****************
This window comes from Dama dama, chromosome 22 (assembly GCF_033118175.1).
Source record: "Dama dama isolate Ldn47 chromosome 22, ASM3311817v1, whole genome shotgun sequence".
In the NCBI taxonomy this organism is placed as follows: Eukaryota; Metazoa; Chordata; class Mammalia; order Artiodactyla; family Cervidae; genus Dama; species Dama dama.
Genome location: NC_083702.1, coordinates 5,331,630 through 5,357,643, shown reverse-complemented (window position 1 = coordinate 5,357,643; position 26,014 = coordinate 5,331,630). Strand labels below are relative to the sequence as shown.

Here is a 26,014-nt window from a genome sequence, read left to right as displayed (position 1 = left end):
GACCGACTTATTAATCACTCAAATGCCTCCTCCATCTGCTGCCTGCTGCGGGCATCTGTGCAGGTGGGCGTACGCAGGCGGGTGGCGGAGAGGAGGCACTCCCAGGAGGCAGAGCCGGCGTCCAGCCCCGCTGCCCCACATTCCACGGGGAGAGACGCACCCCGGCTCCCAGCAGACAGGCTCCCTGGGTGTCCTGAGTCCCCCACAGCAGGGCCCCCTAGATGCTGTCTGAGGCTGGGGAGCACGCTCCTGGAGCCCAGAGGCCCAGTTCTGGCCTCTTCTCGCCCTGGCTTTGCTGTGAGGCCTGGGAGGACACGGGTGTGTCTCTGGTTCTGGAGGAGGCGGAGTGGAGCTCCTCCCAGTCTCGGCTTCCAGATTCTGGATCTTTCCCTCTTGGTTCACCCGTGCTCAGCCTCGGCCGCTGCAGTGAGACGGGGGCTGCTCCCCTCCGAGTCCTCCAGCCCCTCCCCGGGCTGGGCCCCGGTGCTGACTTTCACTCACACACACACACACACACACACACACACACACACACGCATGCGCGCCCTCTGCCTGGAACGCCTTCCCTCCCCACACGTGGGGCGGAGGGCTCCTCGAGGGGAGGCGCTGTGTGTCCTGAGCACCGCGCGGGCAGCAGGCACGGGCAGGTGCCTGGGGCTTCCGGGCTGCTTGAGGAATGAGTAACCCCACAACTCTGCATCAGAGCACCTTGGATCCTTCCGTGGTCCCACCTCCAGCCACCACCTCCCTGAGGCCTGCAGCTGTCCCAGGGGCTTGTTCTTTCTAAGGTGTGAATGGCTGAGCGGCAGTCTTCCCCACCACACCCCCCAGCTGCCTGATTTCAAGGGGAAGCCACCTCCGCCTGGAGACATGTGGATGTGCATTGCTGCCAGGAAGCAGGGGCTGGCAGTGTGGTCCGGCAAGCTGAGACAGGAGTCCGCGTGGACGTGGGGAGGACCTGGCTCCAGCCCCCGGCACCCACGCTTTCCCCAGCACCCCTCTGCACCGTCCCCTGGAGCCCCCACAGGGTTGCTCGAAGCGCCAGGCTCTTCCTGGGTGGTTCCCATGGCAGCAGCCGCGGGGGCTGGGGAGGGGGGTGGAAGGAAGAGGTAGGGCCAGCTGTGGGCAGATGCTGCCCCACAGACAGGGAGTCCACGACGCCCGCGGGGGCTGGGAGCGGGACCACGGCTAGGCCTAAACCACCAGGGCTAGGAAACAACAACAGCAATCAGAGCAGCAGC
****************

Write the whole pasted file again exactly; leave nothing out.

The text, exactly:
This window comes from Dama dama, chromosome 22 (assembly GCF_033118175.1).
Source record: "Dama dama isolate Ldn47 chromosome 22, ASM3311817v1, whole genome shotgun sequence".
In the NCBI taxonomy this organism is placed as follows: Eukaryota; Metazoa; Chordata; class Mammalia; order Artiodactyla; family Cervidae; genus Dama; species Dama dama.
Genome location: NC_083702.1, coordinates 5,331,630 through 5,357,643, shown reverse-complemented (window position 1 = coordinate 5,357,643; position 26,014 = coordinate 5,331,630). Strand labels below are relative to the sequence as shown.

Here is a 26,014-nt window from a genome sequence, read left to right as displayed (position 1 = left end):
GACCGACTTATTAATCACTCAAATGCCTCCTCCATCTGCTGCCTGCTGCGGGCATCTGTGCAGGTGGGCGTACGCAGGCGGGTGGCGGAGAGGAGGCACTCCCAGGAGGCAGAGCCGGCGTCCAGCCCCGCTGCCCCACATTCCACGGGGAGAGACGCACCCCGGCTCCCAGCAGACAGGCTCCCTGGGTGTCCTGAGTCCCCCACAGCAGGGCCCCCTAGATGCTGTCTGAGGCTGGGGAGCACGCTCCTGGAGCCCAGAGGCCCAGTTCTGGCCTCTTCTCGCCCTGGCTTTGCTGTGAGGCCTGGGAGGACACGGGTGTGTCTCTGGTTCTGGAGGAGGCGGAGTGGAGCTCCTCCCAGTCTCGGCTTCCAGATTCTGGATCTTTCCCTCTTGGTTCACCCGTGCTCAGCCTCGGCCGCTGCAGTGAGACGGGGGCTGCTCCCCTCCGAGTCCTCCAGCCCCTCCCCGGGCTGGGCCCCGGTGCTGACTTTCACTCACACACACACACACACACACACACACACACACACACGCATGCGCGCCCTCTGCCTGGAACGCCTTCCCTCCCCACACGTGGGGCGGAGGGCTCCTCGAGGGGAGGCGCTGTGTGTCCTGAGCACCGCGCGGGCAGCAGGCACGGGCAGGTGCCTGGGGCTTCCGGGCTGCTTGAGGAATGAGTAACCCCACAACTCTGCATCAGAGCACCTTGGATCCTTCCGTGGTCCCACCTCCAGCCACCACCTCCCTGAGGCCTGCAGCTGTCCCAGGGGCTTGTTCTTTCTAAGGTGTGAATGGCTGAGCGGCAGTCTTCCCCACCACACCCCCCAGCTGCCTGATTTCAAGGGGAAGCCACCTCCGCCTGGAGACATGTGGATGTGCATTGCTGCCAGGAAGCAGGGGCTGGCAGTGTGGTCCGGCAAGCTGAGACAGGAGTCCGCGTGGACGTGGGGAGGACCTGGCTCCAGCCCCCGGCACCCACGCTTTCCCCAGCACCCCTCTGCACCGTCCCCTGGAGCCCCCACAGGGTTGCTCGAAGCGCCAGGCTCTTCCTGGGTGGTTCCCATGGCAGCAGCCGCGGGGGCTGGGGAGGGGGGTGGAAGGAAGAGGTAGGGCCAGCTGTGGGCAGATGCTGCCCCACAGACAGGGAGTCCACGACGCCCGCGGGGGCTGGGAGCGGGACCACGGCTAGGCCTAAACCACCAGGGCTAGGAAACAACAACAGCAATCAGAGCAGCAGC